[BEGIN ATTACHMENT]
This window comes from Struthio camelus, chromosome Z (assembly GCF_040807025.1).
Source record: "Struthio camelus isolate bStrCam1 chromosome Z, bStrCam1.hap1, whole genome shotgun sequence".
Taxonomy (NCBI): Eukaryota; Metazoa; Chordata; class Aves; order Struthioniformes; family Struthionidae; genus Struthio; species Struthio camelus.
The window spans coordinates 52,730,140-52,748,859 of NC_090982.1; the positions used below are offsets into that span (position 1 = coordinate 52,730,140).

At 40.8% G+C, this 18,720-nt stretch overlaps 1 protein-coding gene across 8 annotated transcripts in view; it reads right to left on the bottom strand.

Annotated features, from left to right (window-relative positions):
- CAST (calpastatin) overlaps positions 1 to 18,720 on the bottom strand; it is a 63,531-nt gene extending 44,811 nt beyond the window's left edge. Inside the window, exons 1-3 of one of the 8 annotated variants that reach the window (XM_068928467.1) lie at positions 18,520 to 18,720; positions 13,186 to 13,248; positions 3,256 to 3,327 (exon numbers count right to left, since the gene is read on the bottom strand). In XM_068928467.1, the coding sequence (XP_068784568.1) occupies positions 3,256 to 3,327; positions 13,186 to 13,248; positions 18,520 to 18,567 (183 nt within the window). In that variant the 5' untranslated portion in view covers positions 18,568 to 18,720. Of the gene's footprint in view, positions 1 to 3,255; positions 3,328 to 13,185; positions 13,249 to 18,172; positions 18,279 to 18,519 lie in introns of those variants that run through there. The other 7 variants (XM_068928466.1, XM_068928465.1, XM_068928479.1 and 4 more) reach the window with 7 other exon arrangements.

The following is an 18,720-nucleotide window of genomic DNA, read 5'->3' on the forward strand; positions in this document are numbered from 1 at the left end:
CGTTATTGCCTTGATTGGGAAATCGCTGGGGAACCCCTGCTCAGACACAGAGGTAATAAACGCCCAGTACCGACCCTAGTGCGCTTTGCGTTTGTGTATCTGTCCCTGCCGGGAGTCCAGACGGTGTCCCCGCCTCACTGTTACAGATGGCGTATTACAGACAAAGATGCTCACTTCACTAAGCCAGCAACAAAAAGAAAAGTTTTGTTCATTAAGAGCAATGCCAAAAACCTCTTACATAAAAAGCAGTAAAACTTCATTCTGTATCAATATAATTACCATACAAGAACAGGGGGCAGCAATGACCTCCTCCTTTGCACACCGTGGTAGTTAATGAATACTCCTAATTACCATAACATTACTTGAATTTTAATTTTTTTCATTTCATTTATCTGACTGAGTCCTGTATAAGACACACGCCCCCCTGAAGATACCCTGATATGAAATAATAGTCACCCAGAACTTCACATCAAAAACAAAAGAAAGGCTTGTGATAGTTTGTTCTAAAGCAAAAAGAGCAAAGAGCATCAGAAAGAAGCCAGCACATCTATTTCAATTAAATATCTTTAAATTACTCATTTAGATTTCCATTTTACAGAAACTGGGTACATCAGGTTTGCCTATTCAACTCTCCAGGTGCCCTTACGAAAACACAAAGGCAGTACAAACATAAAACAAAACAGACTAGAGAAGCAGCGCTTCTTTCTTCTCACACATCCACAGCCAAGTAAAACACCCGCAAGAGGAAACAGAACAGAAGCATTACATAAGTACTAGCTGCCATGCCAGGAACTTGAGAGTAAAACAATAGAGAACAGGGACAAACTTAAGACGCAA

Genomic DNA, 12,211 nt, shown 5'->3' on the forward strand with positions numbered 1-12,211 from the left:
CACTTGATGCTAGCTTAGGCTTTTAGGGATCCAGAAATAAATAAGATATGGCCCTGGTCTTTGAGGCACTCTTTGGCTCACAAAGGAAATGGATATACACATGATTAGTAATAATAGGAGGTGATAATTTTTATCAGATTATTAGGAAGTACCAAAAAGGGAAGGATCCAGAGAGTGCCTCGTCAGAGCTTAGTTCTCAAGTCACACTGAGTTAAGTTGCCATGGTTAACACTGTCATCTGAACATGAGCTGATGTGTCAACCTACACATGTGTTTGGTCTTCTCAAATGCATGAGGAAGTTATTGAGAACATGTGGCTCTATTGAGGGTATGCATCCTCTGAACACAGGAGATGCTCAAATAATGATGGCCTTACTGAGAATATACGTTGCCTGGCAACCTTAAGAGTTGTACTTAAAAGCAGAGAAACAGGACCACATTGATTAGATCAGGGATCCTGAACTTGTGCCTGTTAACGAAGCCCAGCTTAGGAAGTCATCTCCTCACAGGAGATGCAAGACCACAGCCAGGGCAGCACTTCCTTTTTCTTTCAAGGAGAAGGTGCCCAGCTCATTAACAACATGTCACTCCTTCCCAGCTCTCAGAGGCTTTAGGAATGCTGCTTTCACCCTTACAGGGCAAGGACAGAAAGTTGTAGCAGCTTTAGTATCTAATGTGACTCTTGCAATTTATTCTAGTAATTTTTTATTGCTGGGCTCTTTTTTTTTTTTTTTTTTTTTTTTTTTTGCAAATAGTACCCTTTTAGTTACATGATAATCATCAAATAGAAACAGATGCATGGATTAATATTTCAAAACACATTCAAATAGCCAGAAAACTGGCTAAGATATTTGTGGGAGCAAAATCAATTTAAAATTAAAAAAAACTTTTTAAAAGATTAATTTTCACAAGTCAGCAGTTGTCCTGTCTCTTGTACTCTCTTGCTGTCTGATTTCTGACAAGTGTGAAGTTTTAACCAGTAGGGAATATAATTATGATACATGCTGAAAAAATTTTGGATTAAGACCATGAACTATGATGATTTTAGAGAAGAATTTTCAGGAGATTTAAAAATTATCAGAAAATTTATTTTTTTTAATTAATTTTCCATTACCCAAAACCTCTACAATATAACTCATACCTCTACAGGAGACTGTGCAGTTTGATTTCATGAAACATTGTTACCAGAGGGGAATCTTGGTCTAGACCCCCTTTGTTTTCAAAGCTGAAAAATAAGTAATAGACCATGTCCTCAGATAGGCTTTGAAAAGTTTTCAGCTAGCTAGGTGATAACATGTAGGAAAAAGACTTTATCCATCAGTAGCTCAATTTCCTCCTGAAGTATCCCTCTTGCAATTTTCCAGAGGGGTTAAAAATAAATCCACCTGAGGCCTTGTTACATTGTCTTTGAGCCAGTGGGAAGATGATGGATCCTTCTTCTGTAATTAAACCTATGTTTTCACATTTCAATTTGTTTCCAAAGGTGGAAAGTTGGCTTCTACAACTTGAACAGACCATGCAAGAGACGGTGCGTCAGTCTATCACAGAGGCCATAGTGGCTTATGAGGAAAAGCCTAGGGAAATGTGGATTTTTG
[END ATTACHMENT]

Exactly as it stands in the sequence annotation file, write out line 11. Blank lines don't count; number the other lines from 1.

CACTTGATGCTAGCTTAGGCTTTTAGGGATCCAGAAATAAATAAGATATGGCCCTGGTCTTTGAGGCACTCTTTGGCTCACAAAGGAAATGGATATACACATGATTAGTAATAATAGGAGGTGATAATTTTTATCAGATTATTAGGAAGTACCAAAAAGGGAAGGATCCAGAGAGTGCCTCGTCAGAGCTTAGTTCTCAAGTCACACTGAGTTAAGTTGCCATGGTTAACACTGTCATCTGAACATGAGCTGATGTGTCAACCTACACATGTGTTTGGTCTTCTCAAATGCATGAGGAAGTTATTGAGAACATGTGGCTCTATTGAGGGTATGCATCCTCTGAACACAGGAGATGCTCAAATAATGATGGCCTTACTGAGAATATACGTTGCCTGGCAACCTTAAGAGTTGTACTTAAAAGCAGAGAAACAGGACCACATTGATTAGATCAGGGATCCTGAACTTGTGCCTGTTAACGAAGCCCAGCTTAGGAAGTCATCTCCTCACAGGAGATGCAAGACCACAGCCAGGGCAGCACTTCCTTTTTCTTTCAAGGAGAAGGTGCCCAGCTCATTAACAACATGTCACTCCTTCCCAGCTCTCAGAGGCTTTAGGAATGCTGCTTTCACCCTTACAGGGCAAGGACAGAAAGTTGTAGCAGCTTTAGTATCTAATGTGACTCTTGCAATTTATTCTAGTAATTTTTTATTGCTGGGCTCTTTTTTTTTTTTTTTTTTTTTTTTTTTTGCAAATAGTACCCTTTTAGTTACATGATAATCATCAAATAGAAACAGATGCATGGATTAATATTTCAAAACACATTCAAATAGCCAGAAAACTGGCTAAGATATTTGTGGGAGCAAAATCAATTTAAAATTAAAAAAAACTTTTTAAAAGATTAATTTTCACAAGTCAGCAGTTGTCCTGTCTCTTGTACTCTCTTGCTGTCTGATTTCTGACAAGTGTGAAGTTTTAACCAGTAGGGAATATAATTATGATACATGCTGAAAAAATTTTGGATTAAGACCATGAACTATGATGATTTTAGAGAAGAATTTTCAGGAGATTTAAAAATTATCAGAAAATTTATTTTTTTTAATTAATTTTCCATTACCCAAAACCTCTACAATATAACTCATACCTCTACAGGAGACTGTGCAGTTTGATTTCATGAAACATTGTTACCAGAGGGGAATCTTGGTCTAGACCCCCTTTGTTTTCAAAGCTGAAAAATAAGTAATAGACCATGTCCTCAGATAGGCTTTGAAAAGTTTTCAGCTAGCTAGGTGATAACATGTAGGAAAAAGACTTTATCCATCAGTAGCTCAATTTCCTCCTGAAGTATCCCTCTTGCAATTTTCCAGAGGGGTTAAAAATAAATCCACCTGAGGCCTTGTTACATTGTCTTTGAGCCAGTGGGAAGATGATGGATCCTTCTTCTGTAATTAAACCTATGTTTTCACATTTCAATTTGTTTCCAAAGGTGGAAAGTTGGCTTCTACAACTTGAACAGACCATGCAAGAGACGGTGCGTCAGTCTATCACAGAGGCCATAGTGGCTTATGAGGAAAAGCCTAGGGAAATGTGGATTTTTG